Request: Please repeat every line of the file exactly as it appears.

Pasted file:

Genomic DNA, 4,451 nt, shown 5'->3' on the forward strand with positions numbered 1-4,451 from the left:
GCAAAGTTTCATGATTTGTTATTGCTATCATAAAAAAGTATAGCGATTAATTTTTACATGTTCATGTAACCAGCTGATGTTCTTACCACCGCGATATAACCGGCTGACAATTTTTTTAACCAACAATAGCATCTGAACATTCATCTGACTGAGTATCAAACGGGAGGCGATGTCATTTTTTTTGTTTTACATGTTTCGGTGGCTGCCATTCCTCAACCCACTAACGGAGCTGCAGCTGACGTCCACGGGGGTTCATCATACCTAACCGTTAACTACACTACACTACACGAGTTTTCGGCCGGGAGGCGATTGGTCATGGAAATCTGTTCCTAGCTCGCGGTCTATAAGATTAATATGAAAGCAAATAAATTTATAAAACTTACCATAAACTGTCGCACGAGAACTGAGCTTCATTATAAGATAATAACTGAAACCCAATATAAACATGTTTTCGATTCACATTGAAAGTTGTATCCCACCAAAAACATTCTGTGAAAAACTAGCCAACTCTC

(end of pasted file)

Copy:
Genomic DNA, 4,451 nt, shown 5'->3' on the forward strand with positions numbered 1-4,451 from the left:
GCAAAGTTTCATGATTTGTTATTGCTATCATAAAAAAGTATAGCGATTAATTTTTACATGTTCATGTAACCAGCTGATGTTCTTACCACCGCGATATAACCGGCTGACAATTTTTTTAACCAACAATAGCATCTGAACATTCATCTGACTGAGTATCAAACGGGAGGCGATGTCATTTTTTTTGTTTTACATGTTTCGGTGGCTGCCATTCCTCAACCCACTAACGGAGCTGCAGCTGACGTCCACGGGGGTTCATCATACCTAACCGTTAACTACACTACACTACACGAGTTTTCGGCCGGGAGGCGATTGGTCATGGAAATCTGTTCCTAGCTCGCGGTCTATAAGATTAATATGAAAGCAAATAAATTTATAAAACTTACCATAAACTGTCGCACGAGAACTGAGCTTCATTATAAGATAATAACTGAAACCCAATATAAACATGTTTTCGATTCACATTGAAAGTTGTATCCCACCAAAAACATTCTGTGAAAAACTAGCCAACTCTC